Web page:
The way of life.

Can a mother forget her infant, be without tenderness for the child of her womb? Even should she forget, I will never forget you.

Thank you for joining as we testify, proclaim, and evangelize the great and Holy Name of Jesus. 

Today we come near to the conclusion of this Pre-Lenten season. 

Over two weeks we considered choices and consequences, the fact that hot stoves of sin are everywhere and so often seem like fun. If we chose that seeming fun, we get burned and must come to the realization that in doing so we abandon the promises of God.

We know that how we live now, how close the world grows toward the kingdom we are supposed to be building, and how we live in eternity depend on choices made here and now. 

If we have lived up to our resolution by taking this Pre-Lenten season as an opportunity to identify the stoves in our lives and have planned our strategies for eliminating them this Lent, we have done well.

Um, but Father, I’ve been kind of busy, got distracted, and lost the last two weeks. 

I can empathize. I used to get all kinds of awards in grade school for “deportment.” It means I carried myself well and was a ‘good boy.’ The part I did not do well in was use of time. I can still hear my mother saying – Your report card says that you did not make good use of your time. Too much daydreaming I suppose.

Jesus takes a two-pronged approach for those of us who have not made good use of our time, who have not focused. 

Jesus’ first approach is to remind us of the necessity to focus – to pay attention to God’s way and to ensure He is indeed the Master of our life.

Whatever worldly/everyday stuff gets in our way should not be counted as consequential. Whatever seems important to us must pale against the glory of God and how our lives proclaim Him. Each moment needs to be dedicated to God – loving Him, devoted to Him, and serving Him. In short- pay attention to what is truly important and serve that choice.

Next, Jesus veers into reminders of God’s care. He knows our weakness, He saw his disciples get easily distracted, so He speaks of the fact that our focus must not be given in vain, but rather is to be toward the One Who will see to our every need.

Jesus left no gaps. Faith in God and dedication to God, making choices for God and toward God leads to blessed consequences: But seek first the kingdom of God and his righteousness, and all these things will be given you besides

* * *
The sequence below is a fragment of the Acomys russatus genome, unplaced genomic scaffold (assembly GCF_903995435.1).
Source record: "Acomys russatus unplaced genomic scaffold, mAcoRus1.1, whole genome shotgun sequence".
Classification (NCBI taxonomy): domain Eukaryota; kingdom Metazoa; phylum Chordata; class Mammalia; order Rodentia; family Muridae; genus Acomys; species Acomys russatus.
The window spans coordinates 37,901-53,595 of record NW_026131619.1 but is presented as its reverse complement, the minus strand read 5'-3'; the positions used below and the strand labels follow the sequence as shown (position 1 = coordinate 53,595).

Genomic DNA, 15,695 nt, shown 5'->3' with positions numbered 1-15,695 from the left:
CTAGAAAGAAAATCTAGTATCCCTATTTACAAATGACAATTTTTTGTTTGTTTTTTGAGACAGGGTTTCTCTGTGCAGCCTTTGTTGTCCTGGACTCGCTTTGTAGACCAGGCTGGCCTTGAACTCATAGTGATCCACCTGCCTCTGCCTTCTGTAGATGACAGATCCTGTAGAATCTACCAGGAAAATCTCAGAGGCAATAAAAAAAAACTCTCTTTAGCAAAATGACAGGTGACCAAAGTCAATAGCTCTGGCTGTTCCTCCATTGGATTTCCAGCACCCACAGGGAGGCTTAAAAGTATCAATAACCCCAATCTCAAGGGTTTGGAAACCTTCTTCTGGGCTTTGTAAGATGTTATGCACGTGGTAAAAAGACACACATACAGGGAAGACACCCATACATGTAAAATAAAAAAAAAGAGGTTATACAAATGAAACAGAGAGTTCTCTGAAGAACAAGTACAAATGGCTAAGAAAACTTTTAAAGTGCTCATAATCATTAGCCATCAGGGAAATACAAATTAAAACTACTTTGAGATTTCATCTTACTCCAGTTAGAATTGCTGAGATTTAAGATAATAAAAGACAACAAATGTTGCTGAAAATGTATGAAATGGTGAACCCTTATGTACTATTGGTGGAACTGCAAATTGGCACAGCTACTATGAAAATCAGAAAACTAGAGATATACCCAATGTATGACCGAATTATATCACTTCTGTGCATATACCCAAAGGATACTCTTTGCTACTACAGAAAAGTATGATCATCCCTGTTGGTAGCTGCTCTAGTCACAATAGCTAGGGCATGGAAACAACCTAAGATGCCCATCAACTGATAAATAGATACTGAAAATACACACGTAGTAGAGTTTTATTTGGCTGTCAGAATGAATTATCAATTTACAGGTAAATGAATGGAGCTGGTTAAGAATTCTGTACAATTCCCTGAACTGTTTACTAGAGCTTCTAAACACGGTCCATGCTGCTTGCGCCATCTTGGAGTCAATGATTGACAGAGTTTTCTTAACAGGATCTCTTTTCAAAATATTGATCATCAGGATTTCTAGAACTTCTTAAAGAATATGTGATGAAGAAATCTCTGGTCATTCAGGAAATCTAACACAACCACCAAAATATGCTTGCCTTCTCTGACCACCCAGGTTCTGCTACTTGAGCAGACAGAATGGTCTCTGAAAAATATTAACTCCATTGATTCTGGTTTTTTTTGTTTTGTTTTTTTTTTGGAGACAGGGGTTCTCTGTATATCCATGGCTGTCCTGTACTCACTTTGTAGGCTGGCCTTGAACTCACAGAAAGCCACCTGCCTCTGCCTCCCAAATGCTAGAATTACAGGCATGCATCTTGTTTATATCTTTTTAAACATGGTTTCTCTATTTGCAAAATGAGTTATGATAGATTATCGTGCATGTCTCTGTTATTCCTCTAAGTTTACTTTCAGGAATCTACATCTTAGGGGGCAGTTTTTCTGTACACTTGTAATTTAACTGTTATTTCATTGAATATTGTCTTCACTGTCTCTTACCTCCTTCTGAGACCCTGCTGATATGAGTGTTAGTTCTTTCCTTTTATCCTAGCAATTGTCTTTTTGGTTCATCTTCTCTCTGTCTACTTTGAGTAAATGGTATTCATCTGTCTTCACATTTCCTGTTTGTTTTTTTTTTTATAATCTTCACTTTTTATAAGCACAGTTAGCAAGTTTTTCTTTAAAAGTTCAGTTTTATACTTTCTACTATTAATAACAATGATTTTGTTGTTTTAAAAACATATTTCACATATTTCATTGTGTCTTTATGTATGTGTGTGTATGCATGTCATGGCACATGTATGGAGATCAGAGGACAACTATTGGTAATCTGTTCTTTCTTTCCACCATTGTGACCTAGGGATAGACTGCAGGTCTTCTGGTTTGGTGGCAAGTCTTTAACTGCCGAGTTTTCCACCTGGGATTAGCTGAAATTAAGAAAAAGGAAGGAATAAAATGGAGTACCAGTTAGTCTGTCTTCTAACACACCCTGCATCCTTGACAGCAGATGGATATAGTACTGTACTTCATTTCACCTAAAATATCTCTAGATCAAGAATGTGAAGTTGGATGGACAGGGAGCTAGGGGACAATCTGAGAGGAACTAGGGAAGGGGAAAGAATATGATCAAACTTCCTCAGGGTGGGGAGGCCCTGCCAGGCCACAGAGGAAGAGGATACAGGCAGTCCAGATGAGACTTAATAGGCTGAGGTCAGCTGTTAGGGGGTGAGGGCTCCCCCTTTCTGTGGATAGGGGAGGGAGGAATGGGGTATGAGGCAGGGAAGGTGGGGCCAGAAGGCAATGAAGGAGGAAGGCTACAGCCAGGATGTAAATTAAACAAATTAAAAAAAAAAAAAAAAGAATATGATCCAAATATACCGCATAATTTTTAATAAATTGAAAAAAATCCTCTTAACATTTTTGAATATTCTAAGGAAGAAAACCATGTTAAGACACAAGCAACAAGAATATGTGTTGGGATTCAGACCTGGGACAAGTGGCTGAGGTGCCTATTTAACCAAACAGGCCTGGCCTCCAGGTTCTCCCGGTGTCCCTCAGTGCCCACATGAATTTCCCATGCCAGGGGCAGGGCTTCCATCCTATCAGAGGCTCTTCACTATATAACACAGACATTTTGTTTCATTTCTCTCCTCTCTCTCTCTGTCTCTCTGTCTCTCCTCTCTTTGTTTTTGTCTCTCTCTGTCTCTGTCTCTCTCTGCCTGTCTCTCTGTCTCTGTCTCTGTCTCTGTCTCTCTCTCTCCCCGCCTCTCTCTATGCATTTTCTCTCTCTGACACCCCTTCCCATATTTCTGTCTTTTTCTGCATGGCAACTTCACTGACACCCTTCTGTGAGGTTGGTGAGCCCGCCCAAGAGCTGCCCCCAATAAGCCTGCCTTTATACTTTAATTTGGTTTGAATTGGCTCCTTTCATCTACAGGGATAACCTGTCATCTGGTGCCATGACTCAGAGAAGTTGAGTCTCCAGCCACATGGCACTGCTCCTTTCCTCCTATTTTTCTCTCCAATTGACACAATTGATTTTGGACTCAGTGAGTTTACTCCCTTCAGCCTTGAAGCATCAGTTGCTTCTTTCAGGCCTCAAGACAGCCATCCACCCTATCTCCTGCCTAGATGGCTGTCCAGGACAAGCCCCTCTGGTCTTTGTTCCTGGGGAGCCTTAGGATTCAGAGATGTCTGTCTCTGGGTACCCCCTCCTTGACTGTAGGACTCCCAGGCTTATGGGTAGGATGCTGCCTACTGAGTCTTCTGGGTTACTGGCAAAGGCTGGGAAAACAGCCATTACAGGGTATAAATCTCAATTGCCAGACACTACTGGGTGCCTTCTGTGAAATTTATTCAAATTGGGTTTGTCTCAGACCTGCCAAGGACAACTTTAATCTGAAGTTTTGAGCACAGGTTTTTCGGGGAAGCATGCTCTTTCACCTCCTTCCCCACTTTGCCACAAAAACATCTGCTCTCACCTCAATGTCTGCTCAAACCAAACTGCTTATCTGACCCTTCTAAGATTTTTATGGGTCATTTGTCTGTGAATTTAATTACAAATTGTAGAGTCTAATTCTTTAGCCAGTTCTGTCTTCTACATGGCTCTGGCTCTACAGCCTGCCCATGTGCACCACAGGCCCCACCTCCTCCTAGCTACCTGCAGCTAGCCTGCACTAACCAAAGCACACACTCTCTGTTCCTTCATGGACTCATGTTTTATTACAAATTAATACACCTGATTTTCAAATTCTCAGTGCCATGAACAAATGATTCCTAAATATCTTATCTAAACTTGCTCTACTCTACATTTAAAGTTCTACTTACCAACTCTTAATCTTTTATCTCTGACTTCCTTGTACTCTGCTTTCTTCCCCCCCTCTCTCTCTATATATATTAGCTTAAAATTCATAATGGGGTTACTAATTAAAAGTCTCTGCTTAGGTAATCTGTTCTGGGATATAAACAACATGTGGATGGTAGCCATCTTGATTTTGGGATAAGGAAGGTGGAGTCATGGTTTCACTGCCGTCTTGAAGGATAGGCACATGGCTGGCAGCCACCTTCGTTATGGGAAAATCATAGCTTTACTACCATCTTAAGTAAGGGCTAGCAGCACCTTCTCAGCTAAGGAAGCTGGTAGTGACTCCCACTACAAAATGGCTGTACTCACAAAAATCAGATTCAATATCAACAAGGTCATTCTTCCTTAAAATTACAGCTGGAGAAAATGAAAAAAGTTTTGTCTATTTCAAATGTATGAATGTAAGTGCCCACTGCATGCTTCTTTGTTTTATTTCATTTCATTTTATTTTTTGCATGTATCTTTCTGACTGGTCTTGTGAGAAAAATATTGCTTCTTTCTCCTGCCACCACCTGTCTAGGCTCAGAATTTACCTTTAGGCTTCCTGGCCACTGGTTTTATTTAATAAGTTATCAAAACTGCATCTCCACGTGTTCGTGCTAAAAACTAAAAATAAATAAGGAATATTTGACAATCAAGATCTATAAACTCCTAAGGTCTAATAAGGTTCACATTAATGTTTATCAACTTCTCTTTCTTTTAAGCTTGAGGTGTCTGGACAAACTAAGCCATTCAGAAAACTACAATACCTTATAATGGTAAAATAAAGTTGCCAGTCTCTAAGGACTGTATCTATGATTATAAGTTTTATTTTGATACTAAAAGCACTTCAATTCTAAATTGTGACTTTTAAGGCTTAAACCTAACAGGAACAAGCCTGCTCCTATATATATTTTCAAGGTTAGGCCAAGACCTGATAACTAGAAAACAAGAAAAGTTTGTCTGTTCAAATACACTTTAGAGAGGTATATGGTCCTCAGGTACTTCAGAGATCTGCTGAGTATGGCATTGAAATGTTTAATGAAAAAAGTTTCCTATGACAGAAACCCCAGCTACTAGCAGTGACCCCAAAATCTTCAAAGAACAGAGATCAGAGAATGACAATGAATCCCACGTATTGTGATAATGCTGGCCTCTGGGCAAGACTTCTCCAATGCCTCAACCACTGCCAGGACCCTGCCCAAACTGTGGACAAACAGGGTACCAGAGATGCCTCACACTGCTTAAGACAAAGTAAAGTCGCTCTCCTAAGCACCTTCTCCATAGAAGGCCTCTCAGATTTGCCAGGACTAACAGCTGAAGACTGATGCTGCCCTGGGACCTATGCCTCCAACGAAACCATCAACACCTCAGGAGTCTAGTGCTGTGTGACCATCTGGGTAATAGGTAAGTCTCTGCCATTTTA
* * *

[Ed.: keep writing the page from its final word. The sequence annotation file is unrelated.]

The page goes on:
As we have been reminded, making choices for hot stoves and away from God leads to loss and eventually total destruction.

In these last two-and-a-half days, let us use our time wisely. See the distraction trying to pull you away, push the distraction away for tomorrow will take care of itself.. Nothing is more important than the right now in our focus on what God wants this Lent and saying yes to where the Holy Spirit leads.

Reflection for the 18th Sunday in Ordinary Time


I can’t help myself.
Isn’t it ok?

“Take care to guard against all greed, for though one may be rich, one’s life does not consist of possessions.”

The theme of our readings and gospel all center on doing things for the right reason, having the right priorities. They obviously focus on avoiding greed as the antithesis of proper living, “…the things you have prepared, to whom will they belong?”

As Christians we are to guard against placing our priorities wrongly. As we reflect on Carson’s baptism, we should recall our baptism. We descended into the waters of baptism, dying to the world and buried. Emerging we came into new life in the resurrected Christ. As people living in the resurrected Christ we have new priorities.

St. Paul says this plainly: For you have died, and your life is hidden with Christ in God. He reminds us that our focus must be changed – and we need to be reminded because we forget: If you were raised with Christ, seek what is above, where Christ is seated at the right hand of God. Think of what is above, not of what is on earth.

The problem we face in setting priorities as Christians is how far and how fast we need to go in re-ordering our reasons, focus and priorities.

Can we find a word that simply expresses the overwhelming love and dedication we are supposed to have for Jesus Christ? It has to be a word that describes a love and dedication that is more than something that just bubbles under the surface, but rather radiates out of us, making our lives evidently different to all those we meet. Perhaps the right word is “crazy?” Crazy can mean mentally deranged; demented; insane; senseless; impractical; totally unsound. It can also mean intensely enthusiastic; passionately excited.

So how do we get to the kind of crazy that shows an enthusiastic and passionate life with Christ? It starts with commitment and practice. Baptism is the first step in commitment and dedication. From there, with the help of our parents, we practice – in Church, by reading scripture, and in regular prayer – learning Jesus’ way, focusing on educating ourselves about Jesus’ direction for our life, and working in community to do His will. With that education and practice we learn to live the right way and with the right priorities.

When we get to the kind of crazy that radiates passions in line with Jesus’ priorities we become restorers of hope in the midst of our families, workplaces, neighborhoods, and in the wider world. We find that we cannot help ourselves in a way that is absolutely ok – more that ok – it is wonderful. It is crazy right.